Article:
Reward service suspended for 62,000 Healthy 365 app users

Users of the Healthy 365 app are awarded with Healthpoints when they scan QR codes meant for programmes such as health screening and health coaching.
Users of the Healthy 365 app are awarded with Healthpoints when they scan QR codes meant for programmes such as health screening and health coaching.PHOTOS: SCREENGRABS FROM HEALTHY 365 APP

More than 60,000 users of the Health Promotion Board's (HPB) Healthy 365 app had their Healthpoint reward and redemption service suspended after anomalies were detected in the scanning of programme registration QR codes.

In response to queries from The Straits Times, the board said an unusual surge in scanning activity was detected during its regular programme audits, and immediate action was taken to suspend the reward and redemption service for about 62,000 accounts involved.

As of March 31, the Healthy 365 app had been downloaded 1.8 million times, HPB said. Users get Healthpoints when they scan QR codes for programmes such as health screening and coaching. These can be redeemed through the app for vouchers.

HPB said its probe found most of the affected account holders scanned QR codes without attending the relevant programme. Users who had attended them had shared the QR codes, without HPB's consent, with non-attendees.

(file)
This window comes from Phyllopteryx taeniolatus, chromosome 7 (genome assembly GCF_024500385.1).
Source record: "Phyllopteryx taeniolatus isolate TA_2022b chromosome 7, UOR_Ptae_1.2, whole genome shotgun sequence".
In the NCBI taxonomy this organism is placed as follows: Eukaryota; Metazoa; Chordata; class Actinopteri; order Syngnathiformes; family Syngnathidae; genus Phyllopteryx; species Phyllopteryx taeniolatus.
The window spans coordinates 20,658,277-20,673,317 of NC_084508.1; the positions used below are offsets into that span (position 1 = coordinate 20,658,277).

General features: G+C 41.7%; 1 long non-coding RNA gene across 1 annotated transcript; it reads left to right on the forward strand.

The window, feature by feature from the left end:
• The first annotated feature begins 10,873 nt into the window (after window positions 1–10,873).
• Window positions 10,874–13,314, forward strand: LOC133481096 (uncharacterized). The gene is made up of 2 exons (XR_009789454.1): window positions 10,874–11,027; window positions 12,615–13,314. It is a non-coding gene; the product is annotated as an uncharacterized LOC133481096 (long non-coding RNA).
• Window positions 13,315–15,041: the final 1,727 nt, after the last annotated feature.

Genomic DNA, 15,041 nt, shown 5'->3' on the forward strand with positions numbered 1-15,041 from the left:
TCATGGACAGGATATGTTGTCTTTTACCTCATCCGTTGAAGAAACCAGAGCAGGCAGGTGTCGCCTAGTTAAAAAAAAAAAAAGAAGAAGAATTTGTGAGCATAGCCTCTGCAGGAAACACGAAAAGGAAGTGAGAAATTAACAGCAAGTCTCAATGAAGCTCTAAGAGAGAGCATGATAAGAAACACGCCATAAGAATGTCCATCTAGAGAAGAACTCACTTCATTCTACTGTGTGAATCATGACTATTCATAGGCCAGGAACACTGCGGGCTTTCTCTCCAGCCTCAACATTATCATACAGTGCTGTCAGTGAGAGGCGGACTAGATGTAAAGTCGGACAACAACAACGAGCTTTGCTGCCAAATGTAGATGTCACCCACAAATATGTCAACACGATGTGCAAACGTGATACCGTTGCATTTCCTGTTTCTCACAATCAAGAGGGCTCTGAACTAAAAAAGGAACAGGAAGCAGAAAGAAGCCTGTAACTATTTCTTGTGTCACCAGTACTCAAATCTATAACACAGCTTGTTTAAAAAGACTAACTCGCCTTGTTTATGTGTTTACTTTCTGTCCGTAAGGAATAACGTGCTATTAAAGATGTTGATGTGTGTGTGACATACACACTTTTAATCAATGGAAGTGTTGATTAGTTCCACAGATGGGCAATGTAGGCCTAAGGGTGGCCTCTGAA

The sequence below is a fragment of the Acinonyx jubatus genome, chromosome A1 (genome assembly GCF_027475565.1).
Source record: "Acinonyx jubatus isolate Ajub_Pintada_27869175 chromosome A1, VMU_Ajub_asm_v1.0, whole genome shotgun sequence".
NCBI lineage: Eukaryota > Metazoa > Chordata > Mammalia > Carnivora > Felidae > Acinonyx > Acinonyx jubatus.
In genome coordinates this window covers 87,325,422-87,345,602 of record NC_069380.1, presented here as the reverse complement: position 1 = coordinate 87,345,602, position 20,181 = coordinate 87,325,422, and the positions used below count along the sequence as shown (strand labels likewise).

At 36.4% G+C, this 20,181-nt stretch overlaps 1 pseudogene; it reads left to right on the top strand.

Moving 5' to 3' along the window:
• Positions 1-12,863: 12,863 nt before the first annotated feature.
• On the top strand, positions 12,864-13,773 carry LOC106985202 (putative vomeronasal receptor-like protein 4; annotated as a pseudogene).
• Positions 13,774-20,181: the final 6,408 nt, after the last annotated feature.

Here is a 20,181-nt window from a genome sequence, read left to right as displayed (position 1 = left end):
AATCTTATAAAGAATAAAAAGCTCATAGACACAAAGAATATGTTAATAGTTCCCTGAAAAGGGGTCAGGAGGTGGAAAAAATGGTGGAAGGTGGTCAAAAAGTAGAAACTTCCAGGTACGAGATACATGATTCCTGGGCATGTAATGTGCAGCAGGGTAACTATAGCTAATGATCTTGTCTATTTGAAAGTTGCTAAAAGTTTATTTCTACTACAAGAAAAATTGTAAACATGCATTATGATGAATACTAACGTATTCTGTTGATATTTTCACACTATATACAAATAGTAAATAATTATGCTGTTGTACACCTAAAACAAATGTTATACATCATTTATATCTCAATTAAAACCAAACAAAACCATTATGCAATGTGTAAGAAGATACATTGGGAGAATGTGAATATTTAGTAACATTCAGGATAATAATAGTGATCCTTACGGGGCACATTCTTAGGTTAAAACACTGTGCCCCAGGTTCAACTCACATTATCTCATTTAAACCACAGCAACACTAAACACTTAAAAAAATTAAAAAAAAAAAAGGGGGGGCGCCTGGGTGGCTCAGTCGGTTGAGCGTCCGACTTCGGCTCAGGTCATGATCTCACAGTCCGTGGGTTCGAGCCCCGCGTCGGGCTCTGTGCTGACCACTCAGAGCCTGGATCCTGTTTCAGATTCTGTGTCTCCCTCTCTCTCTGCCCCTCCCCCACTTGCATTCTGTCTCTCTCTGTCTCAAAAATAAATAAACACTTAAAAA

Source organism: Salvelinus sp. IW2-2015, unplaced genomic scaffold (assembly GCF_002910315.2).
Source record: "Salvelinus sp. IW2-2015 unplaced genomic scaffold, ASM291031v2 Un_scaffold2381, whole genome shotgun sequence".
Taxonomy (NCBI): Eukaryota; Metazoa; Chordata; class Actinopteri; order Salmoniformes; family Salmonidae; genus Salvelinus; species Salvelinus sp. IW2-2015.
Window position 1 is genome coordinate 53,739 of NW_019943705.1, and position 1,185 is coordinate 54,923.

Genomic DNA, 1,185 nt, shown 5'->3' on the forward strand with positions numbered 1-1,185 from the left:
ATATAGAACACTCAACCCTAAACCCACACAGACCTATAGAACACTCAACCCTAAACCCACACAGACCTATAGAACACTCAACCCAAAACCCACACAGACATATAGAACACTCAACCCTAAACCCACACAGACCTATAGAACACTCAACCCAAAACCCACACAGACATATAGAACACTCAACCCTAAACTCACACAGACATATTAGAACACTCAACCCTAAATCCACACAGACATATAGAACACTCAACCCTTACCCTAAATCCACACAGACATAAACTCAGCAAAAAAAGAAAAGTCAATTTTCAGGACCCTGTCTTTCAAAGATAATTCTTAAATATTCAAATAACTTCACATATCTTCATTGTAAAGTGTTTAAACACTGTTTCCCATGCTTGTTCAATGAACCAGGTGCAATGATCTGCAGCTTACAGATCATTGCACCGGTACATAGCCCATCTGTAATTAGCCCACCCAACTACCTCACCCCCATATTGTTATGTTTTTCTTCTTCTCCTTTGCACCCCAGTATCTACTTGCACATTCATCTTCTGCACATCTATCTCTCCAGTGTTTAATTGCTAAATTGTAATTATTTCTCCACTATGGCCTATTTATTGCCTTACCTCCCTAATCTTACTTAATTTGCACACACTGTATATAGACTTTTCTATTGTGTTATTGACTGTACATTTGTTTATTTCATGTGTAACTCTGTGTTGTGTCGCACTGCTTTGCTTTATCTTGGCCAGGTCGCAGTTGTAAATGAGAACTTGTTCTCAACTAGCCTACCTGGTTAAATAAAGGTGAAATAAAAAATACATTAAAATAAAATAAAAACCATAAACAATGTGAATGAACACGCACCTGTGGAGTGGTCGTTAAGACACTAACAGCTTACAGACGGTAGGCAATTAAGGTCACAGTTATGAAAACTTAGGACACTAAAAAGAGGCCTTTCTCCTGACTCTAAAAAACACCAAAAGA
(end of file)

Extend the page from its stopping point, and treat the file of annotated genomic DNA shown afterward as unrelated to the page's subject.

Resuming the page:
The affected accounts were suspended on April 30. The suspension will continue till May 31, during which time the participation of users in the relevant programmes will be verified, HPB said. Healthpoints and rewards obtained from unauthorised QR code scans will also be clawed back.

Users can continue to accumulate Healthpoints in their accounts during the suspension period, it added.

Several users posted about the suspension of their redemption service on HPB's Facebook page. Last Thursday, Facebook user Ezekiel Lim wrote that the redemption service appeared to be suspended for "no apparent reason".

Others asked how long the review would take as they had expiring Healthpoints.

Mr Cubie Leng, 42, an architect, said he felt HPB had not been clear that the QR code should not have been shared in that way.

Mr Leng, whose account was affected, told ST that the QR code had been circulated online, and when he received and scanned it, he "did not see a disclaimer that said you are not supposed to scan if you did not take part in the programme".

HPB said it tracks its programme registration QR codes to monitor unauthorised use. It added it would be tightening its processes to safeguard against such cases of abuse.

It is also looking into restricting the validity period of QR codes, doing regular checks to ensure that the scans tally with programme attendance, and suspending the rewards redemption for abusers' accounts for at least one month as a deterrent against future abuse.

HPB also said no personal data from Healthy 365 app users was compromised in the incident.

A version of this article appeared in the print edition of The Straits Times on May 06, 2019, with the headline 'Reward service suspended for 62,000 Healthy 365 app users'. Print Edition | Subscribe